Cervical cancer is developed in the cervix, which is the entrance from the vagina to the uterus. 99% of cases of cervical cancer are linked to a persistent infection of the human papilloma virus (HPV), which is a sexually transmitted disease. Because there is a vaccine against HPV, cervical cancer is a highly preventable disease, in up to 93% of cases.
History of Cervical Cancer Awareness Month
Cervical Cancer Awareness Month is an initiative by the World Health Organization (WHO) as well as many of its partners with the purpose of raising awareness about cervical cancer and educating women on the actions they can take toward prevention.
Cervical Cancer Awareness Month seeks to educate communities about the vaccines to prevent HPV and cervical cancer, methods to screen for cervical cancer and important facts to learn to become more educated and informed.
Each year, a theme for Cervical Cancer Prevention Month is chosen to provide a focus for individuals, health care providers and community influencers who are working toward ending cervical cancer. Some themes have included:
- Learn. Prevent. Screen. (2024)
- Ending Cervical Cancer within a Few Generations (2023)
- Elimination of Cervical Cancer (2022)
How to Observe Cervical Cancer Awareness Month
The purpose of this event is obviously to prevent and end the impact that cervical cancer has on women. This can be accomplished in a variety of ways in honor of Cervical Cancer Prevention Month, at this time and all throughout the year. Check out some of these ideas to get involved:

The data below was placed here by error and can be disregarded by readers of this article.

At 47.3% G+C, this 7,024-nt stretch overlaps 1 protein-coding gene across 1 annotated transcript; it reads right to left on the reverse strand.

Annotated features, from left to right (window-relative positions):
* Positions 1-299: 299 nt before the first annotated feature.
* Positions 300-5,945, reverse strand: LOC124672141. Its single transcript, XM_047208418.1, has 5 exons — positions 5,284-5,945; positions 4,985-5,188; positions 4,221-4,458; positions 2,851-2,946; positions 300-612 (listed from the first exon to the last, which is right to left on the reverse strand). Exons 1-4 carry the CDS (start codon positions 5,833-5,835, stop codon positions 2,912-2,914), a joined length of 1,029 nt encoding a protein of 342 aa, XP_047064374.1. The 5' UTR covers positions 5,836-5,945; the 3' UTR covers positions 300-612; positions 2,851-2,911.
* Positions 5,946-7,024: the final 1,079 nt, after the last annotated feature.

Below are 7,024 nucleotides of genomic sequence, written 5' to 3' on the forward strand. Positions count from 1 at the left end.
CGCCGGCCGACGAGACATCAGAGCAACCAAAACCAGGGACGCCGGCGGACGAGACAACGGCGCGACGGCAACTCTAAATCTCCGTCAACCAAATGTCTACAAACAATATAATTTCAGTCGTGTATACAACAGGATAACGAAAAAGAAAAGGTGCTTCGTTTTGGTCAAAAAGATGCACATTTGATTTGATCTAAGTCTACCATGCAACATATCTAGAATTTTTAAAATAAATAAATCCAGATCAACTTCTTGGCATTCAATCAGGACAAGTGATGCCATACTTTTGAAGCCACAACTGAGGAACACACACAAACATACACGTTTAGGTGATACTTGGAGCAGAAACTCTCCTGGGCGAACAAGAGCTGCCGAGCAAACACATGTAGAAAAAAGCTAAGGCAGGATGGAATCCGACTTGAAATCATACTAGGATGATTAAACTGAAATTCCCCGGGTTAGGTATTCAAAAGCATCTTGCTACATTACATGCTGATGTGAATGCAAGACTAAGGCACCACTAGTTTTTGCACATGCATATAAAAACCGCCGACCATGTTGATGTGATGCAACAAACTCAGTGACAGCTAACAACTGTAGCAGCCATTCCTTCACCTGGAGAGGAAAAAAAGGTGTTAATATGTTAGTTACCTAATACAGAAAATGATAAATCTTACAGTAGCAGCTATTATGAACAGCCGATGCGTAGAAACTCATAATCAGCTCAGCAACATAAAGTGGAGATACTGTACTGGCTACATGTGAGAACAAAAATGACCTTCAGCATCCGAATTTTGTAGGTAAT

The more people know, the more they can make helpful and informed decisions about their own health as well as the well-being of their families and communities. Cervical Cancer Awareness Month opens up the conversation about the cause of this disease and how to work against it. Consider and share some of these facts about cervical cancer:
Globally, cervical cancer is the fourth most common cancer in women with approximately 600,000 new cases every year
Every two minutes a woman from somewhere in the world dies of cervical cancer
9 out of 10 cervical cancer deaths occur in low- or middle-income countries
Early detection and treatment of HPV can prevent up to 80% of cervical cancer cases in higher-income countries
Doctors typically recommend that adult women get PAP and HPV screenings every 3 to five years, depending on their specific situation and risk factors. Perhaps using Cervical Cancer Awareness Month as a reminder, be sure to schedule an appointment with a family practitioner or OB-GYN along with other regular health checkups.
Women and girls from ages 9-26 who have not yet been vaccinated for HPV should have an honest conversation with their doctor about the pros and cons of getting the HPV vaccination. Preventative care is vital, even for women who are not necessarily sexually active at the moment and this can be a good way to observe Cervical Cancer Awareness Month.
The US Centers for Disease Control and Prevention (CDC) recommends starting the two-dose vaccination around ages 11-12. If started after the age of 15, it may be a three-dose vaccination course.